Vietnam’s 'crazy house' named among world’s 'coolest' buildings

By Quy Nguyen   April 18, 2018 | 01:01 am PT
Vietnam’s 'crazy house' named among world’s 'coolest' buildings
The Crazy House in Da Lat. Photo by Xuan Lan
Lonely Planet has named the bizarre guesthouse alongside the likes of the Taj Mahal and Sydney Opera House.

U.K. travel magazine Lonely Planet has unveiled its list of the 120 most breathtaking human constructions on Earth, and a bizarre building in Vietnam has made the list.

The magazine's new "A Spotter's Guide to Amazing Architecture" introduces the world's "coolest" cosntructions and where to see them.

Hang Nga Guesthouse, dubbed the "Crazy House" in the Central Highlands town Da Lat, has been recognized for its extraordinary exterior which resembles a monstrous banyan tree.

Around one kilometer from the center of Da Lat, the guesthouse was officially opened in 1990, and has been compared to the amazing architecture of world-acclaimed constructions such as the Salvador Dalí Museum and Walt Disney Concert Hall.

The design by Vietnamese architect Dang Viet Nga was inspired by the poetic natural scenery of the dreamy city and the architectural works of Catalan master Antoni Gaud.

Once forgotten, it has now emerged as one of the most popular tourist attractions in Vietnam’s city of love, where visitors have to pay for VND50,000 ($2.20) for an entrance ticket to satisfy their curiosity.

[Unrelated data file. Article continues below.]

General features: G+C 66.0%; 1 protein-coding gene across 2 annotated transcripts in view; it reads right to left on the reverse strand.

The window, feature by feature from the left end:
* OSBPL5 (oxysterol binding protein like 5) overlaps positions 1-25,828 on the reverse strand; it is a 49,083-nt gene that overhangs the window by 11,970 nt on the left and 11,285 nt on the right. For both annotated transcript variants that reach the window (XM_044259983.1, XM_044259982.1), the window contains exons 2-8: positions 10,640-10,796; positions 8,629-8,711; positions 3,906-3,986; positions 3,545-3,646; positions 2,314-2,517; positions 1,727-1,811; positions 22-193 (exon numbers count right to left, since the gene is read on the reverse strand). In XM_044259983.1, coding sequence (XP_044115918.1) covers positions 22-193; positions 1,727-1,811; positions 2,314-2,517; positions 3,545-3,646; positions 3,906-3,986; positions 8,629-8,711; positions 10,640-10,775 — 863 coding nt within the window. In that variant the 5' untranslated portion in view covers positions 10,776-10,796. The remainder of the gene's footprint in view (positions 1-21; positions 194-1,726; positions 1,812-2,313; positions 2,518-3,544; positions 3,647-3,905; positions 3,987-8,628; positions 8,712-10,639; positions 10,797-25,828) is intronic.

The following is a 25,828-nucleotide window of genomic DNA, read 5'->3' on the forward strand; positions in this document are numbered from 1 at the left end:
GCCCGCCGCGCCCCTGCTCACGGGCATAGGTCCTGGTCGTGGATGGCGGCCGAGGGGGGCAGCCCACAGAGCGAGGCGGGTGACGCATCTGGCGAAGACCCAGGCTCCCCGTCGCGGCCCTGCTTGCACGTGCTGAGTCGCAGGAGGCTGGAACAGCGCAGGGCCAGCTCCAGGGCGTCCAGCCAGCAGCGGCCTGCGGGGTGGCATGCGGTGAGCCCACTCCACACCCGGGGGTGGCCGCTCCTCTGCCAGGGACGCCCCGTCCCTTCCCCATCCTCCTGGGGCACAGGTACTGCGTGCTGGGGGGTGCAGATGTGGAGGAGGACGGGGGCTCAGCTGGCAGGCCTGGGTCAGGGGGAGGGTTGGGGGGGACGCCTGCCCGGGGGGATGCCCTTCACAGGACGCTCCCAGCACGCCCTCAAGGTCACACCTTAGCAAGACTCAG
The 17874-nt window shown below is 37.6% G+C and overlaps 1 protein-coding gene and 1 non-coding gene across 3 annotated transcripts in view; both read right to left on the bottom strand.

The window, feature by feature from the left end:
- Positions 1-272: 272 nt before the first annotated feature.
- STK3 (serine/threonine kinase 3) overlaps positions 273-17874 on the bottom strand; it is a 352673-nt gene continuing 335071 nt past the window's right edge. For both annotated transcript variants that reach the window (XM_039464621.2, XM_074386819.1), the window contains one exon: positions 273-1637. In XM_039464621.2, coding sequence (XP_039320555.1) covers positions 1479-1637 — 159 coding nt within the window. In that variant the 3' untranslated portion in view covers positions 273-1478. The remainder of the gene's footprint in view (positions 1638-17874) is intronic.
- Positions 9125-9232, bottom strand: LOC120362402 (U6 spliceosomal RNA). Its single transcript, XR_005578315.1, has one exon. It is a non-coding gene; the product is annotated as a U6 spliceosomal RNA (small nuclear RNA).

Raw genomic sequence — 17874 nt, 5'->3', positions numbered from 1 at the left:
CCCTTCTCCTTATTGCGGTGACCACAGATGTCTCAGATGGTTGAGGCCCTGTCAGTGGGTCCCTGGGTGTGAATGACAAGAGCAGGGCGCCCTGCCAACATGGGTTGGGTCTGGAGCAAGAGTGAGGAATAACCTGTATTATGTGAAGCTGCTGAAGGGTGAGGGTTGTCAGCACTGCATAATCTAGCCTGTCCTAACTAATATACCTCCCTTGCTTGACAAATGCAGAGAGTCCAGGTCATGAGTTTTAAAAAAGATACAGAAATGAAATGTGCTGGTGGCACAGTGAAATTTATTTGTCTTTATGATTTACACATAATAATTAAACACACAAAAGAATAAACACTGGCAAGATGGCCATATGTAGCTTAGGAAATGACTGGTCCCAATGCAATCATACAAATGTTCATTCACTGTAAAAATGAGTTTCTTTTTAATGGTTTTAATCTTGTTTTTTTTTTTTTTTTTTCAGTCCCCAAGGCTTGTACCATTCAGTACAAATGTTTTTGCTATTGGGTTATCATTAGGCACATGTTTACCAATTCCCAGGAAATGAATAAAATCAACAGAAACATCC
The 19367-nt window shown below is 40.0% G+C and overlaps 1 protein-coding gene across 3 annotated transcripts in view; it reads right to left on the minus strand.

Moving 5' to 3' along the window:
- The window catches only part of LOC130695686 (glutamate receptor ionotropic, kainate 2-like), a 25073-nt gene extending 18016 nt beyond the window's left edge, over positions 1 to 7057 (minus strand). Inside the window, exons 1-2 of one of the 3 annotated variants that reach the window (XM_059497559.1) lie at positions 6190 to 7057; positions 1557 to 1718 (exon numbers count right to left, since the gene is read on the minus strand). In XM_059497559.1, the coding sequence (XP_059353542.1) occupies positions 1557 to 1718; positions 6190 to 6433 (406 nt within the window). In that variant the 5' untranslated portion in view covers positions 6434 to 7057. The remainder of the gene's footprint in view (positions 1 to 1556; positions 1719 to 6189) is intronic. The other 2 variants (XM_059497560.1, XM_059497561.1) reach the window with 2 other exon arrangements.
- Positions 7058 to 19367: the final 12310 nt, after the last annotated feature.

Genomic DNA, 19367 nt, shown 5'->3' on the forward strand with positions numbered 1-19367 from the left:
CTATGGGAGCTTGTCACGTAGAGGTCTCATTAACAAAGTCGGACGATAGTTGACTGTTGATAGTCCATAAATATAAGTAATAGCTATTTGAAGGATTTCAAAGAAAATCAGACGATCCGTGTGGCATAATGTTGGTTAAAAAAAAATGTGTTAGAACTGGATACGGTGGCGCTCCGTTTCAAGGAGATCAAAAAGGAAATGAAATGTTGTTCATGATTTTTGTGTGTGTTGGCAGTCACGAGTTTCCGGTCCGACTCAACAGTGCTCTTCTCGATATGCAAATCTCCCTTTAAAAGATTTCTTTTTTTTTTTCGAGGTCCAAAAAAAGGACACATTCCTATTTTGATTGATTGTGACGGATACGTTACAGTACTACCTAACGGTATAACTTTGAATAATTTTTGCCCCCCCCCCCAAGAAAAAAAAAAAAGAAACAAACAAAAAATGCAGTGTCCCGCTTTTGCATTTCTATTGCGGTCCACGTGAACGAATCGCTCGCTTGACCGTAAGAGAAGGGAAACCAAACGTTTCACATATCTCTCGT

Hang Nga guesthouse, known as the Crazy House in Da Lat City, is captured is this photo. Photo by Mr & Mrs Backpacker 

Hang Nga Guesthouse, known as the "Crazy House" in Da Lat. Photo by Mr & Mrs Backpacker 

Lonely Planet list also includes the Taj Mahal (India), Sydney Opera House (Australia), St Basil's Cathedral (Russia), Pena Palace (Portugal) and Lincoln Cathedral (U.K.)

This is not the first time the guesthouse has earned global plaudits.

The U.K.-based travel magazine last year hailed Vietnam’s astonishing building as a secret marvel, saying “Crazy House is different from every angle: on one side, warped walls seem menacing and windows glare like eye sockets; from another, traditional Vietnamese designs adorn the eaves.”

In 2016, the leading U.S. architecture website Archdaily included Hang Nga on its list of the world’s most unusual buildings.

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